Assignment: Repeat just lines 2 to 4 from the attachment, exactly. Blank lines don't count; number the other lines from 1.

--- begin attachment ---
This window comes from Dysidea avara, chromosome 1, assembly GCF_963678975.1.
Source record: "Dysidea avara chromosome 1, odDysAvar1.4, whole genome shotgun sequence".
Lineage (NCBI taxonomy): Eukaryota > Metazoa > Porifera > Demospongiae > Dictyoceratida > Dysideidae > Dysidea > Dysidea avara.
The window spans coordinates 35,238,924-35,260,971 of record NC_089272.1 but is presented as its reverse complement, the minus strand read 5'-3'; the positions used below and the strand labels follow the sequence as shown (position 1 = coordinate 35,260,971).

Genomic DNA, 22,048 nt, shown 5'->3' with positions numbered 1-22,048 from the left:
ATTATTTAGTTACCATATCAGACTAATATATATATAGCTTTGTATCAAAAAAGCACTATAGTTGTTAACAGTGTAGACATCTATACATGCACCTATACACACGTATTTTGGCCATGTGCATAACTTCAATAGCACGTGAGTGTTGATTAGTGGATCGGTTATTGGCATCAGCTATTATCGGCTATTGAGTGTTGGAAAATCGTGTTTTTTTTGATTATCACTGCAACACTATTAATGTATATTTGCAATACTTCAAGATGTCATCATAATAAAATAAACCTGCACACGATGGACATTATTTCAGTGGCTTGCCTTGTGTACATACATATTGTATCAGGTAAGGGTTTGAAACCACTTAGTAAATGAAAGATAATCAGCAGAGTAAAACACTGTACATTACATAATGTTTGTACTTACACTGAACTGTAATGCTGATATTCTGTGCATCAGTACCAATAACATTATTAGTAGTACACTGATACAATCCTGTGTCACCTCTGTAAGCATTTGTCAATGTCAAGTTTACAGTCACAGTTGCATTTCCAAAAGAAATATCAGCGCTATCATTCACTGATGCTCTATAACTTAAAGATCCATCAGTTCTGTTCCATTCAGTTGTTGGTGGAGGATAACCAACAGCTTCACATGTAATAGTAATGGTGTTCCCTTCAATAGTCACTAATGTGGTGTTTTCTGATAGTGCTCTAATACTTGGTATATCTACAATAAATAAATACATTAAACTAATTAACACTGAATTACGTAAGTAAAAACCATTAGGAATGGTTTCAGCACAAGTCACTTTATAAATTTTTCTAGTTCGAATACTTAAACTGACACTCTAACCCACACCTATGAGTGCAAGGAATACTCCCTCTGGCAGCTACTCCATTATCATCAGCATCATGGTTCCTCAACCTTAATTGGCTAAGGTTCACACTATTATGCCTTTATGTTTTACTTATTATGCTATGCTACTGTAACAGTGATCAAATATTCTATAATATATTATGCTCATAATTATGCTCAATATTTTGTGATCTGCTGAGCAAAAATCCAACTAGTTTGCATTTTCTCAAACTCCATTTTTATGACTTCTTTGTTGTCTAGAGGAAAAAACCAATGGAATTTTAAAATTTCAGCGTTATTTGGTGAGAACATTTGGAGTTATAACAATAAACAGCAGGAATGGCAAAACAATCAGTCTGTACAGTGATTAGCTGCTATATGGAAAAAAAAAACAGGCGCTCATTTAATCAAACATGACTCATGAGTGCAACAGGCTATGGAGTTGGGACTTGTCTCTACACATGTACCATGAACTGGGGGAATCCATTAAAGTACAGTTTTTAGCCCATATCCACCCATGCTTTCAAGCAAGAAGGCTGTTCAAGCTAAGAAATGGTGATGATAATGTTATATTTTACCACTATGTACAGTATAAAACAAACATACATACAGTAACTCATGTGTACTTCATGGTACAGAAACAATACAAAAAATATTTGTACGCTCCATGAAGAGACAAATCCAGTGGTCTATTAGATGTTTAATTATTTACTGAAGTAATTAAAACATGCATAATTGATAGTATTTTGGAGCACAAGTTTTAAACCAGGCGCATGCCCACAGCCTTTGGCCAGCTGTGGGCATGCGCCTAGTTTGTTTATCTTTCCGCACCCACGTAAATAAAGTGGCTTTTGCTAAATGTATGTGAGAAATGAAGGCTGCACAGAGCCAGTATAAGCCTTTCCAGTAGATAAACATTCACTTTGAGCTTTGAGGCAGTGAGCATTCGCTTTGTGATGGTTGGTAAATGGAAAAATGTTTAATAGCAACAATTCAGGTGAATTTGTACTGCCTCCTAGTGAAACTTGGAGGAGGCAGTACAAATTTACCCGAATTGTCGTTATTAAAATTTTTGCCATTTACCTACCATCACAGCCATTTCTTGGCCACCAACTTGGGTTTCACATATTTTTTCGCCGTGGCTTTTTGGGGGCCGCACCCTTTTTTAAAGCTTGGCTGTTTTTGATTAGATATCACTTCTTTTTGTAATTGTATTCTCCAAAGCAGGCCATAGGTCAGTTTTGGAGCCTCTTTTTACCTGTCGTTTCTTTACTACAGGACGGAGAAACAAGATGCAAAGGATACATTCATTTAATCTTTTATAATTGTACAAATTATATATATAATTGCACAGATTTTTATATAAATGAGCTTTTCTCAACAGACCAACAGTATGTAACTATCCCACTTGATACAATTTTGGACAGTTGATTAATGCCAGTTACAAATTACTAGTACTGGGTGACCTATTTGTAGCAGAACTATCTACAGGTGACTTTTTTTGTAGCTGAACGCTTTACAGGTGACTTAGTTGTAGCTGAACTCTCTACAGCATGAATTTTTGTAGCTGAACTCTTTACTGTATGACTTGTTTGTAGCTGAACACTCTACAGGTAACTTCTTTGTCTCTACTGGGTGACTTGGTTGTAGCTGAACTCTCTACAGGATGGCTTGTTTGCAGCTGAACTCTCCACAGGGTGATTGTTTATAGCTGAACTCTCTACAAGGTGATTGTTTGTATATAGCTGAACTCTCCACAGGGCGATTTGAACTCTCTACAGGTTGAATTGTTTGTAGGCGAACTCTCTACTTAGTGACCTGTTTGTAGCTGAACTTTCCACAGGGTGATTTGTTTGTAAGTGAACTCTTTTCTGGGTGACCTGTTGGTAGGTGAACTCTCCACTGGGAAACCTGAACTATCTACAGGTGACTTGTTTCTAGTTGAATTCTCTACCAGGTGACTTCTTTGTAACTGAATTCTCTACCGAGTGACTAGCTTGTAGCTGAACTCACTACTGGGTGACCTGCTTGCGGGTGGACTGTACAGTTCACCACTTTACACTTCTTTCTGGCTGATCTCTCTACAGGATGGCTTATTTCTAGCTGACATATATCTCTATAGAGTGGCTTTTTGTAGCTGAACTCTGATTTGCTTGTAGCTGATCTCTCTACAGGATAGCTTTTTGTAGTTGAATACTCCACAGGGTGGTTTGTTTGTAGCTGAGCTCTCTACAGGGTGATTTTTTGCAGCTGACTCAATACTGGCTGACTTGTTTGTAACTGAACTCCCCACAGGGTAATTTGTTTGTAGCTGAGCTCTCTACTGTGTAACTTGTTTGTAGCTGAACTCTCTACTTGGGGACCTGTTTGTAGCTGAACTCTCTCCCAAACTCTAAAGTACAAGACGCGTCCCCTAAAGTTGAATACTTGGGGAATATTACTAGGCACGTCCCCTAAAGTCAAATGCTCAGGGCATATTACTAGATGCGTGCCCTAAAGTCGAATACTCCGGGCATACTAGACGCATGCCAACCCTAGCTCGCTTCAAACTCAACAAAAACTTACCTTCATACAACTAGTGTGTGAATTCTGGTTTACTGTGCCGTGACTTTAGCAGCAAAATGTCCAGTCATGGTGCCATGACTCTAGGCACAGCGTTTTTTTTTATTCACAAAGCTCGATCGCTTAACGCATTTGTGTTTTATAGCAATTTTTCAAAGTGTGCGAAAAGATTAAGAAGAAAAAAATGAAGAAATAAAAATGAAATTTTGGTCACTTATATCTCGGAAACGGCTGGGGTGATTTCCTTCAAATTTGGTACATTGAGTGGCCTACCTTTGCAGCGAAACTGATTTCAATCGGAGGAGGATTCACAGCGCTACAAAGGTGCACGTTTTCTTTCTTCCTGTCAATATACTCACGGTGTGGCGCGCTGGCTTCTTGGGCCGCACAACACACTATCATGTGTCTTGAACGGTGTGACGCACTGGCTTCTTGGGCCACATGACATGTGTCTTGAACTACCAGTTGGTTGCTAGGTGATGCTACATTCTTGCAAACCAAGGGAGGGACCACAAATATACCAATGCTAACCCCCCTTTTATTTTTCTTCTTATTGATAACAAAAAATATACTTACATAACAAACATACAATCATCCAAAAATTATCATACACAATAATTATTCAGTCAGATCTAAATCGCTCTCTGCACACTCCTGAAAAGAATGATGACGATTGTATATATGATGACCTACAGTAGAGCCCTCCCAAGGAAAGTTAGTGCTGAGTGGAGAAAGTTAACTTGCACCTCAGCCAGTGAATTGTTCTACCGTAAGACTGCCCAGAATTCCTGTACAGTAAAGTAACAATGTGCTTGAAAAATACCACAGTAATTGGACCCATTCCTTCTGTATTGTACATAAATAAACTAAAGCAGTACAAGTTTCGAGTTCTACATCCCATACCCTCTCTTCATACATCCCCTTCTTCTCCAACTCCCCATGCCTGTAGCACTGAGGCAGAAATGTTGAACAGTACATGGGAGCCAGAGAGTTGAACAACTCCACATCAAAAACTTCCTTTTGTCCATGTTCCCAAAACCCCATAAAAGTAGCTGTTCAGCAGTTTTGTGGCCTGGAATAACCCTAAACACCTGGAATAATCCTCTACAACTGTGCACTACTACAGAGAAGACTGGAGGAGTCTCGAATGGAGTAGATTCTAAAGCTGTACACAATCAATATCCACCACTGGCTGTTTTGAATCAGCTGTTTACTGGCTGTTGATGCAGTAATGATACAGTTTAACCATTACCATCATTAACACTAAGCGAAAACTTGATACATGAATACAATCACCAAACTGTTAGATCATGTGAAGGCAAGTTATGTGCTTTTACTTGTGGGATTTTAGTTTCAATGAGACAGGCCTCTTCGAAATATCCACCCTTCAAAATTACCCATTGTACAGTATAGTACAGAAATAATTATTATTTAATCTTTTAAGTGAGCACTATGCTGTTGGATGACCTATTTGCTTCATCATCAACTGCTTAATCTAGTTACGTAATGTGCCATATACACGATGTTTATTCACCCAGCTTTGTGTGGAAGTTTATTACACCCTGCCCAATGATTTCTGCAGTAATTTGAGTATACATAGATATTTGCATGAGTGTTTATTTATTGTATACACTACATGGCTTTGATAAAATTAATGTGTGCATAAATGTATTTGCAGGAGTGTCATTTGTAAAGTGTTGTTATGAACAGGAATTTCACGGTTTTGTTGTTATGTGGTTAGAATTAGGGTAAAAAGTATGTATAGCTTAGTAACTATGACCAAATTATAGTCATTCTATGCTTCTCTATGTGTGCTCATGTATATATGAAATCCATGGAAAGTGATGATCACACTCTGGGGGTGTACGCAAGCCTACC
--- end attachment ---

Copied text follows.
Source record: "Dysidea avara chromosome 1, odDysAvar1.4, whole genome shotgun sequence".
Lineage (NCBI taxonomy): Eukaryota > Metazoa > Porifera > Demospongiae > Dictyoceratida > Dysideidae > Dysidea > Dysidea avara.
The window spans coordinates 35,238,924-35,260,971 of record NC_089272.1 but is presented as its reverse complement, the minus strand read 5'-3'; the positions used below and the strand labels follow the sequence as shown (position 1 = coordinate 35,260,971).